The Walker Art Gallery is in the centre of Liverpool.   The Gallery's collection dates from 1819 when the Liverpool Royal Institution acquired 37 paintings from the collection of William Roscoe, who had to sell his collection following the failure of his banking business, though it was saved from being broken up by his friends and associates.   It now houses one of the largest collections of paintings outside London.   It also hosts the John Moores Contemporary Painting Prize exhibition since 1957.   Sponsored by Sir John Moores, founder of Littlewoods, the competition has been held every two years ever since and is the biggest painting prize in the UK.

The Walker Art Gallery main entrance

First floor landing with the painted bronze sculpture The Head of the Stairs by Ivor Abrahams

Albert Einstein - bust by Jacob Epstein. Einstein fled Germany in 1933 and was staying on the Norfolk coast when he sat for Epstein.

Lady in Black Furs - Pilade Bertieri (oil on canvas 1910-1912). A portrait of Bertieri's wife, Genevieve Wilson (this picture is hanging on the stairs leading up to the landing).

Part of the Victorian paintings collection - a fairly typical gallery

Virgin and Child with Saints Nicholas, Sebastian, Roch and Martin - School of Lucca (late 15thC). Tempera on canvas and board, transferred

Pieta - Ecole de' Roberti. Oil and tempera on wood panel (warped) - painted 1482-86

The Entombment - Master of the Virgo inter Virgines. An unnamed Dutch painter with such a distinctive style that accreditation is not in doubt. Oil on an oak panel - about 1486-87

St. Catherine - Netherlandish School. Oil on wood - 1525-1550 One wing of a tryptych

Virgin and Child - Follower of Filippino Lippi. Tempera on wood; early 16thC

Portrait of Queen Elizabeth I - Attributed to Nicholas Hilliard. Oil on wood panel about 1574. Known as the pelican portrait because of her pendant.

The Betrothal - School of Rembrandt. Oil on canvas - about 1640-1650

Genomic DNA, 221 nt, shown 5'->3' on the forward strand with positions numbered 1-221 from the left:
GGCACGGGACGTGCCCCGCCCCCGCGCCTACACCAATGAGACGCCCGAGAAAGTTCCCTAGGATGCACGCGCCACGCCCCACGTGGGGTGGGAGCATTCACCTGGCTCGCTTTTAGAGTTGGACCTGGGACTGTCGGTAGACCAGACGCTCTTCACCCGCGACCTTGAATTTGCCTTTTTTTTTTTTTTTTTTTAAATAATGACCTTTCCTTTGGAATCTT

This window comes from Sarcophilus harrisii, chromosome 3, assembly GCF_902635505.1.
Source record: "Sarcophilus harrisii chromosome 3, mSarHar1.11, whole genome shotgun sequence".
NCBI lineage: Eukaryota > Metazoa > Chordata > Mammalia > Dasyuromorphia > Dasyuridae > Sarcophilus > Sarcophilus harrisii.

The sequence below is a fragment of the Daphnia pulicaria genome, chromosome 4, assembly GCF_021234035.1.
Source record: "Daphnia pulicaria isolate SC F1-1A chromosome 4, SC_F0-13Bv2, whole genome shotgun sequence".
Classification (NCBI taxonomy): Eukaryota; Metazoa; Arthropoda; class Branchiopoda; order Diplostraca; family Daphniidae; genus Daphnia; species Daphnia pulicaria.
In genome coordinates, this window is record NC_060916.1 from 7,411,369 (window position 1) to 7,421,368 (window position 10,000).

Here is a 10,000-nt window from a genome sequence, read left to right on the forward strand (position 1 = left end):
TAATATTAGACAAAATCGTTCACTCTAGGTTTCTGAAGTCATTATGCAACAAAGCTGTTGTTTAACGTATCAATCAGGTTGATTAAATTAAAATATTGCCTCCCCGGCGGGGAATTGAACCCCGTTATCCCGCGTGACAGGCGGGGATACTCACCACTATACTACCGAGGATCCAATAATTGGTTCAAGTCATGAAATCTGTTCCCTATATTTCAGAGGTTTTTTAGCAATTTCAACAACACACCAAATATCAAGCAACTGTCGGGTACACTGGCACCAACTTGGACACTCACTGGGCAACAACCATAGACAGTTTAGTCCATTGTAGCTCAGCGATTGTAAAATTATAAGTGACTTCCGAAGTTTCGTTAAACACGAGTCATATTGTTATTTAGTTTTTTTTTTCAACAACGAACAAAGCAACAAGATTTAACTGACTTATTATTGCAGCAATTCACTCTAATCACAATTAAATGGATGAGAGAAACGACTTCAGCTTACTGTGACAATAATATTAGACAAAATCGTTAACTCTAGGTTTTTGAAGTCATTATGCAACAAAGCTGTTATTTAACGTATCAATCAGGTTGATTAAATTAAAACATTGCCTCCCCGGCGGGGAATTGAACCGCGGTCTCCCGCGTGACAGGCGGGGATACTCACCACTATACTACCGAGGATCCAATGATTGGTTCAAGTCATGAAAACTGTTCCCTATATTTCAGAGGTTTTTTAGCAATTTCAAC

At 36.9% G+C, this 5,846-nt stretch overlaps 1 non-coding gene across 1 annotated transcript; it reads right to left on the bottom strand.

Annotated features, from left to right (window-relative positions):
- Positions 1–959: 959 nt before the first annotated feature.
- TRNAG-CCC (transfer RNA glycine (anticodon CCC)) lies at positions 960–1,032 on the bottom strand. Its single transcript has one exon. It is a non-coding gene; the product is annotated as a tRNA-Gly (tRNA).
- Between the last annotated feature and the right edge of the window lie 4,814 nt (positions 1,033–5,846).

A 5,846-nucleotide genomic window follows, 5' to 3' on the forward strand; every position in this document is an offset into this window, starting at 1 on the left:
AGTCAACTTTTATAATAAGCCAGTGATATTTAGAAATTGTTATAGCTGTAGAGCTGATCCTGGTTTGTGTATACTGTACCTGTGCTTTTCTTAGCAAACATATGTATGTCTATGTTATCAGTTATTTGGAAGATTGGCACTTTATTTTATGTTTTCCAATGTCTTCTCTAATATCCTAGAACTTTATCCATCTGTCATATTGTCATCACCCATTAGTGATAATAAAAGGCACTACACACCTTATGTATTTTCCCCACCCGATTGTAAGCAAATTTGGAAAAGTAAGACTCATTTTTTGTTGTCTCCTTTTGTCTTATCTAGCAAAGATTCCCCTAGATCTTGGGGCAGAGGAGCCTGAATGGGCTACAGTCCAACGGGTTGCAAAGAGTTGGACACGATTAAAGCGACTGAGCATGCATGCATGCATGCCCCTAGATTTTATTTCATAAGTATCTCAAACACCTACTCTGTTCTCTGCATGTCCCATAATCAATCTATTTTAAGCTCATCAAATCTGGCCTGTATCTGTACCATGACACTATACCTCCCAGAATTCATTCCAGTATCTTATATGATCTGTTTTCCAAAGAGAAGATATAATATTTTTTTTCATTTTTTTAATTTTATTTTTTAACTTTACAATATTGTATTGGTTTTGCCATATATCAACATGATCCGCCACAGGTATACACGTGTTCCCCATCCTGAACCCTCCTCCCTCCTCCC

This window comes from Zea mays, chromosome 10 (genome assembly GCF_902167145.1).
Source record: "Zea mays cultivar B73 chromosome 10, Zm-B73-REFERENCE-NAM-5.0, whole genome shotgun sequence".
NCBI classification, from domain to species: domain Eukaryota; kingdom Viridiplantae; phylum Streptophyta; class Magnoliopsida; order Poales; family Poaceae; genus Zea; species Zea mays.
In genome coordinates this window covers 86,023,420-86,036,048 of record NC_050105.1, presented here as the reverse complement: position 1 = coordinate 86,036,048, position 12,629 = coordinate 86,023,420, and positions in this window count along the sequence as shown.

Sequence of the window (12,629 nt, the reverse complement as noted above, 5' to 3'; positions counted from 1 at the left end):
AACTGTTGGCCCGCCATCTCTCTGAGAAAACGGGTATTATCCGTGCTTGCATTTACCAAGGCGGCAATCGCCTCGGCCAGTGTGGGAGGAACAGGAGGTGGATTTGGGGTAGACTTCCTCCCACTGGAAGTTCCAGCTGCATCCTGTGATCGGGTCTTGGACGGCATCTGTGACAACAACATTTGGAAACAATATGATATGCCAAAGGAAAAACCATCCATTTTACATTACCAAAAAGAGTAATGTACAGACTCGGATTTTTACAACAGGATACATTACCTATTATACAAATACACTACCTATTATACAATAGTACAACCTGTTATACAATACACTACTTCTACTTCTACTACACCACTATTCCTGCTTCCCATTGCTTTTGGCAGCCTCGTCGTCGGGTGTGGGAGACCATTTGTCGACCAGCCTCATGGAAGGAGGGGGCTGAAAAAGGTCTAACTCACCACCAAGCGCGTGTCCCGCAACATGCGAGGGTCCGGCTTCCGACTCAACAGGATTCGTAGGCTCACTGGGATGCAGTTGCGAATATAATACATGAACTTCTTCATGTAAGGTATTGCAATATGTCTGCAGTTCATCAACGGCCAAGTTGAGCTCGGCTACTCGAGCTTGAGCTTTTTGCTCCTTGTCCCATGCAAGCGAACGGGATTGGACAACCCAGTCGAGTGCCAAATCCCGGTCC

Isabella - John Everett Millais, painted 1848-9

Millie Smith - Ford Madox Brown, paited 1846. Oil on paper laid on panel. She was the daughter of Brown's landlord in Southend, where he stayed in 1846 after returning from Germany

The Funeral of Shelley - Louis Edouard Fournier (1889). Shelley's friends (l to r) Edward Trelawny, Leigh Hunt, Lord Byron

Peonies - Charles Edward Perugini (1887)

Dante's Dream - Dante Gabriel Rossetti (1870-81). Rossetti admired Dante's poem Vita Nuova about his passion for Beatrice Portinari. The painting features Jane Morris as Beatrice. It represents Dante's dream on the day of Beatrice's death. Love (with the arrow) leads him to her bedside. The poppies signify the sleep of death.

The Waterloo Dock, Liverpool - L.S.Lowry (1962)

Interior at Paddington - Lucian Freud (1951-52). Painted for the Festival of Britain (1951) - setting is Freud's London studio - the man is his friend Harry Diamond, a cockney photographer

A Street in Brittany - Stanhope Alexander Forbes (1881). His first major painting - whilst an art student in Paris - painted at Cancale, a fishing village near St Malo

Amity - Bernard Fleetwood-Walker (first exhibited 1933). Although seemingly an informal picture depicting, perhaps, two young lovers enjoying a picnic on a sunny day in the country, the painting exudes an air of discord. The whole canvas is filled by the circular composition that should in theory bring the couple together, but the young woman's position and body-language separates her from her companion. Despite the title of the painting, Amity, according to Peggy, the artist's second wife, the two models, Jeffrey and Nella, were in fact barely on speaking terms....it shows.

Summer (detail) - Edward Atkinson Hornel (1891). Hornel was one of the Glasgow Boys. He was fascinated by Japan and the influence is seen here.

Fishing Nets, St. Ives - Jack Coburn Witherop (1939). Born in Liverpool, won a scholarship to study at the Royal College of Art. He met Ben Nicholson in Cornwall. In later life he worked as a painting conservator at the Walker.

Yvonne Kay - James Hamilton Hay (printed 1915). Dry point etching on paper.

A Glass of Water - Michael Craig-Martin (1984). Oil on aluminium and painted steel

Foreground - Two Spheres in Orbit - Barbara Hepworth (white marble 1973). Background - Oriental Garden, Kyoto - Bruce McLean. McLean was first prize-winner of the John Moores Compertition in 1985

The Dinner Party - Sam Walsh. The painting shows 24 figures sitting at a dinner table, who are all real people from different periods of Walsh's life. It features famous friends such as the artists Maurice Cockrill and Adrian Henri and the poet Roger McGough, as well as Walsh's neighbour, solicitor, ex-wife, partner and bank manager. He appears twice in the painting, sitting on opposite sides of the table. The Walsh on the right-hand side is shown wagging his finger at his opposing self, a mannerism he particularly disliked.

Loophonium - Fritz Spiegel had this made and played it from 1955 to 1977 on April fools day with the Liverpool Philharmonic Orchestra.

The sculpture gallery on the ground floor